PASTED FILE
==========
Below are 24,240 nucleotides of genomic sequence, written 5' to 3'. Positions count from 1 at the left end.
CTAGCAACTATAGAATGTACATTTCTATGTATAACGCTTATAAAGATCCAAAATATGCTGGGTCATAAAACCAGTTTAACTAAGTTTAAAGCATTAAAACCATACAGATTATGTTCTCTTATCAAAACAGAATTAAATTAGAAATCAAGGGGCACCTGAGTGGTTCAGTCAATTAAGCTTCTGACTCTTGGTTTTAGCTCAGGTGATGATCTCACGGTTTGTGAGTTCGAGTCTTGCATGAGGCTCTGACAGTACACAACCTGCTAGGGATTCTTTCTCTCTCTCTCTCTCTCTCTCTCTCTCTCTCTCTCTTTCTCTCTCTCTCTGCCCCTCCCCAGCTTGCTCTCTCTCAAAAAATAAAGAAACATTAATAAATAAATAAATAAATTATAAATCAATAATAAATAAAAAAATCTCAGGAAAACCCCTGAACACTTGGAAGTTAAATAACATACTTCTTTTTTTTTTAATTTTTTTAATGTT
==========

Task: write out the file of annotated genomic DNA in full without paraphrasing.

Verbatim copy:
Below are 24,240 nucleotides of genomic sequence, written 5' to 3'. Positions count from 1 at the left end.
CTAGCAACTATAGAATGTACATTTCTATGTATAACGCTTATAAAGATCCAAAATATGCTGGGTCATAAAACCAGTTTAACTAAGTTTAAAGCATTAAAACCATACAGATTATGTTCTCTTATCAAAACAGAATTAAATTAGAAATCAAGGGGCACCTGAGTGGTTCAGTCAATTAAGCTTCTGACTCTTGGTTTTAGCTCAGGTGATGATCTCACGGTTTGTGAGTTCGAGTCTTGCATGAGGCTCTGACAGTACACAACCTGCTAGGGATTCTTTCTCTCTCTCTCTCTCTCTCTCTCTCTCTCTCTCTCTTTCTCTCTCTCTCTGCCCCTCCCCAGCTTGCTCTCTCTCAAAAAATAAAGAAACATTAATAAATAAATAAATAAATTATAAATCAATAATAAATAAAAAAATCTCAGGAAAACCCCTGAACACTTGGAAGTTAAATAACATACTTCTTTTTTTTTTAATTTTTTTAATGTT